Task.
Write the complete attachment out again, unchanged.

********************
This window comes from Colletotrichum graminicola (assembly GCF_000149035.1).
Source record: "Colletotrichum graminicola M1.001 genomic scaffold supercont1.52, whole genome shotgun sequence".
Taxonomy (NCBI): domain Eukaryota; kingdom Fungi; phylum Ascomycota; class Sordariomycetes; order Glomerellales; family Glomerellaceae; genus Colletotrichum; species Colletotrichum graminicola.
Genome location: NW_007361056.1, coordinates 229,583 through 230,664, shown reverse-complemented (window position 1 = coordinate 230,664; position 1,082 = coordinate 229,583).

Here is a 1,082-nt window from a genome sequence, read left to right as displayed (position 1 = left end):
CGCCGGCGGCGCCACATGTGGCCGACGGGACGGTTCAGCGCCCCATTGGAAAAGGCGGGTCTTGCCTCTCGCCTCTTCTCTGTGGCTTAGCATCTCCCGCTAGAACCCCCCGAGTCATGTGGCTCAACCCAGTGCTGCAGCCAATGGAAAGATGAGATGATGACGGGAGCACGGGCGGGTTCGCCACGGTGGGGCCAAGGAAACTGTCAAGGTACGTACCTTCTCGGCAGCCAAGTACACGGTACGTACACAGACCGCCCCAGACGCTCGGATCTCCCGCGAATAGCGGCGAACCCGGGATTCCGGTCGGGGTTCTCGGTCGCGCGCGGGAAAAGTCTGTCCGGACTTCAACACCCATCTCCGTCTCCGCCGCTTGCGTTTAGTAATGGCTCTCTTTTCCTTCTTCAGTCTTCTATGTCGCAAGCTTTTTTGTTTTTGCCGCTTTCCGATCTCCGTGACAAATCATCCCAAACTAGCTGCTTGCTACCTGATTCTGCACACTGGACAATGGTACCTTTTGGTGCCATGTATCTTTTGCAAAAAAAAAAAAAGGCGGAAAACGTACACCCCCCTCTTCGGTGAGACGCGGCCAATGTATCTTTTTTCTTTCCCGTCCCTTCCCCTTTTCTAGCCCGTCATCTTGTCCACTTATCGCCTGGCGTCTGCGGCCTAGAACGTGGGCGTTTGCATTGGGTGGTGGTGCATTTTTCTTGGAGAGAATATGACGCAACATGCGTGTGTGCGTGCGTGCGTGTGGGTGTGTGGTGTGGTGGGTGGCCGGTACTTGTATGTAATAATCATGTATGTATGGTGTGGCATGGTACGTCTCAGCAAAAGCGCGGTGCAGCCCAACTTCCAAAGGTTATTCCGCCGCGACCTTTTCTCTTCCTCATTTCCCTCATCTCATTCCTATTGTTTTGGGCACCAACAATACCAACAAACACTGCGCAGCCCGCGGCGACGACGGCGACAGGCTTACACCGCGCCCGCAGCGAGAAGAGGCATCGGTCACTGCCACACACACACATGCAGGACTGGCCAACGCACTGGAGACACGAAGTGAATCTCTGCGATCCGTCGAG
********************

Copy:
This window comes from Colletotrichum graminicola (assembly GCF_000149035.1).
Source record: "Colletotrichum graminicola M1.001 genomic scaffold supercont1.52, whole genome shotgun sequence".
Taxonomy (NCBI): domain Eukaryota; kingdom Fungi; phylum Ascomycota; class Sordariomycetes; order Glomerellales; family Glomerellaceae; genus Colletotrichum; species Colletotrichum graminicola.
Genome location: NW_007361056.1, coordinates 229,583 through 230,664, shown reverse-complemented (window position 1 = coordinate 230,664; position 1,082 = coordinate 229,583).

Here is a 1,082-nt window from a genome sequence, read left to right as displayed (position 1 = left end):
CGCCGGCGGCGCCACATGTGGCCGACGGGACGGTTCAGCGCCCCATTGGAAAAGGCGGGTCTTGCCTCTCGCCTCTTCTCTGTGGCTTAGCATCTCCCGCTAGAACCCCCCGAGTCATGTGGCTCAACCCAGTGCTGCAGCCAATGGAAAGATGAGATGATGACGGGAGCACGGGCGGGTTCGCCACGGTGGGGCCAAGGAAACTGTCAAGGTACGTACCTTCTCGGCAGCCAAGTACACGGTACGTACACAGACCGCCCCAGACGCTCGGATCTCCCGCGAATAGCGGCGAACCCGGGATTCCGGTCGGGGTTCTCGGTCGCGCGCGGGAAAAGTCTGTCCGGACTTCAACACCCATCTCCGTCTCCGCCGCTTGCGTTTAGTAATGGCTCTCTTTTCCTTCTTCAGTCTTCTATGTCGCAAGCTTTTTTGTTTTTGCCGCTTTCCGATCTCCGTGACAAATCATCCCAAACTAGCTGCTTGCTACCTGATTCTGCACACTGGACAATGGTACCTTTTGGTGCCATGTATCTTTTGCAAAAAAAAAAAAAGGCGGAAAACGTACACCCCCCTCTTCGGTGAGACGCGGCCAATGTATCTTTTTTCTTTCCCGTCCCTTCCCCTTTTCTAGCCCGTCATCTTGTCCACTTATCGCCTGGCGTCTGCGGCCTAGAACGTGGGCGTTTGCATTGGGTGGTGGTGCATTTTTCTTGGAGAGAATATGACGCAACATGCGTGTGTGCGTGCGTGCGTGTGGGTGTGTGGTGTGGTGGGTGGCCGGTACTTGTATGTAATAATCATGTATGTATGGTGTGGCATGGTACGTCTCAGCAAAAGCGCGGTGCAGCCCAACTTCCAAAGGTTATTCCGCCGCGACCTTTTCTCTTCCTCATTTCCCTCATCTCATTCCTATTGTTTTGGGCACCAACAATACCAACAAACACTGCGCAGCCCGCGGCGACGACGGCGACAGGCTTACACCGCGCCCGCAGCGAGAAGAGGCATCGGTCACTGCCACACACACACATGCAGGACTGGCCAACGCACTGGAGACACGAAGTGAATCTCTGCGATCCGTCGAG